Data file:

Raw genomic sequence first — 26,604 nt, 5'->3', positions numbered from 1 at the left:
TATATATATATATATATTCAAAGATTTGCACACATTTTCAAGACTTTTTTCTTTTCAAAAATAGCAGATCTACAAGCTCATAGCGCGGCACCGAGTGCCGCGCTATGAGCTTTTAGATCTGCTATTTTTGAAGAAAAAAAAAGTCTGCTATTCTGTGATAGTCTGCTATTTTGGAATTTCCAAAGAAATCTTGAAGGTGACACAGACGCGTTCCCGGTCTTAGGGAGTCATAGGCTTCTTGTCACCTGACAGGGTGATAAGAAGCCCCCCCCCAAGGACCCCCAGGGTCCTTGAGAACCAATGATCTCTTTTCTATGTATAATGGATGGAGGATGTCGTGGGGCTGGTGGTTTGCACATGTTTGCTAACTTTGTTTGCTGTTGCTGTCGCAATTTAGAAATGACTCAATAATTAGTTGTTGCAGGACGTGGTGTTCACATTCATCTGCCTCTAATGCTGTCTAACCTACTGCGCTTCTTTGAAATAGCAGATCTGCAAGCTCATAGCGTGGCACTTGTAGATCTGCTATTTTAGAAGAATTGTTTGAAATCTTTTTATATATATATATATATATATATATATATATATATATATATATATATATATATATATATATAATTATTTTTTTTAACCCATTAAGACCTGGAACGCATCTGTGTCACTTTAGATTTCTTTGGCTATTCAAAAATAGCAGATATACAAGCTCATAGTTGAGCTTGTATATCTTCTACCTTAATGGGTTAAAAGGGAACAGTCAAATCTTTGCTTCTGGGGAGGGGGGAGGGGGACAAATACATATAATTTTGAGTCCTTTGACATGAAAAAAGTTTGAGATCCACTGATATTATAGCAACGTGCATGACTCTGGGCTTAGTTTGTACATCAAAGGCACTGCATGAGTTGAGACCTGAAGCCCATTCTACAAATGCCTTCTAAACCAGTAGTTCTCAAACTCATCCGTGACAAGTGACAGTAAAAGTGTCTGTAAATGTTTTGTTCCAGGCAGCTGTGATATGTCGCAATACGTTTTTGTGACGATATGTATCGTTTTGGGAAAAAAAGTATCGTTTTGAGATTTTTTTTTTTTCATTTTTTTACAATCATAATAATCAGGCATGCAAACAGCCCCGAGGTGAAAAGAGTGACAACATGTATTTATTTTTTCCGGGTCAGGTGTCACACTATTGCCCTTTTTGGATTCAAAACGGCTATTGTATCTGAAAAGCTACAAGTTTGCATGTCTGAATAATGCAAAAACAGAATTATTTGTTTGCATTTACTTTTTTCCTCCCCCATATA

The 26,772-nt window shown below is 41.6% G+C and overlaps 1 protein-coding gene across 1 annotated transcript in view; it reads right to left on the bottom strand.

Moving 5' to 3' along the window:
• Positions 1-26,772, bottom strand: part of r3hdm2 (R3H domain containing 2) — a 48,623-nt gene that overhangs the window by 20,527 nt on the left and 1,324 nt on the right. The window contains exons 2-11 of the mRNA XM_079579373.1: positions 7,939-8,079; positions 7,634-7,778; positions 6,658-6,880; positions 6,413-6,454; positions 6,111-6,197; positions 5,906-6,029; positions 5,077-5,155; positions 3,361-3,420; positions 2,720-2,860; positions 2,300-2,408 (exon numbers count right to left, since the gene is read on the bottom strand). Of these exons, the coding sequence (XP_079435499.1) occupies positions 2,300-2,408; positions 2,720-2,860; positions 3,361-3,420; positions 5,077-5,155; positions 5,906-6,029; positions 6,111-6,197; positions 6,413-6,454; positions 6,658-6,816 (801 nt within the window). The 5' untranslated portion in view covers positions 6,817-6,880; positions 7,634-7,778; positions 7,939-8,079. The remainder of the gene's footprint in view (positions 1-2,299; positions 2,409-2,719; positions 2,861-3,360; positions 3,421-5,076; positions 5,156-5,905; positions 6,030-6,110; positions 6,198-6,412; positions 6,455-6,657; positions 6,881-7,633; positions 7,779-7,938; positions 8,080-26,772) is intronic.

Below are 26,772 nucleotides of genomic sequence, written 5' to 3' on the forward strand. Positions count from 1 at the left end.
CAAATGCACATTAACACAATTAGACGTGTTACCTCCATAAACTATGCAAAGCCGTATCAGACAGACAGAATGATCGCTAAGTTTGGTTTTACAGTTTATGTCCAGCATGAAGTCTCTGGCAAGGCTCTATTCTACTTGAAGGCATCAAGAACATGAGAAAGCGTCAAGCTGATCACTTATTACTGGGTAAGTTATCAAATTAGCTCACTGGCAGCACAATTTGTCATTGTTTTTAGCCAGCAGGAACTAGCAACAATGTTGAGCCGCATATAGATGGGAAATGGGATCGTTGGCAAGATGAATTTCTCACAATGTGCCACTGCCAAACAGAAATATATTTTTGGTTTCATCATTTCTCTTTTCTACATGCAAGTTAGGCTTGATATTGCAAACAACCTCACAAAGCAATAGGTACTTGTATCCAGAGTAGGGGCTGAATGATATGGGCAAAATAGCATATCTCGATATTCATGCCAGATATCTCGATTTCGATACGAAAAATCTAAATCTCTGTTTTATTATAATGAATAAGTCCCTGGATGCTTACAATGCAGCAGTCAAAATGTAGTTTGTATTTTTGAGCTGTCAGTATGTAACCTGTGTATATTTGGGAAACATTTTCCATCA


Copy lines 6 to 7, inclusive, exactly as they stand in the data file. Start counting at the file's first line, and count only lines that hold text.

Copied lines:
Below are 26,772 nucleotides of genomic sequence, written 5' to 3' on the forward strand. Positions count from 1 at the left end.
CAAATGCACATTAACACAATTAGACGTGTTACCTCCATAAACTATGCAAAGCCGTATCAGACAGACAGAATGATCGCTAAGTTTGGTTTTACAGTTTATGTCCAGCATGAAGTCTCTGGCAAGGCTCTATTCTACTTGAAGGCATCAAGAACATGAGAAAGCGTCAAGCTGATCACTTATTACTGGGTAAGTTATCAAATTAGCTCACTGGCAGCACAATTTGTCATTGTTTTTAGCCAGCAGGAACTAGCAACAATGTTGAGCCGCATATAGATGGGAAATGGGATCGTTGGCAAGATGAATTTCTCACAATGTGCCACTGCCAAACAGAAATATATTTTTGGTTTCATCATTTCTCTTTTCTACATGCAAGTTAGGCTTGATATTGCAAACAACCTCACAAAGCAATAGGTACTTGTATCCAGAGTAGGGGCTGAATGATATGGGCAAAATAGCATATCTCGATATTCATGCCAGATATCTCGATTTCGATACGAAAAATCTAAATCTCTGTTTTATTATAATGAATAAGTCCCTGGATGCTTACAATGCAGCAGTCAAAATGTAGTTTGTATTTTTGAGCTGTCAGTATGTAACCTGTGTATATTTGGGAAACATTTTCCATCA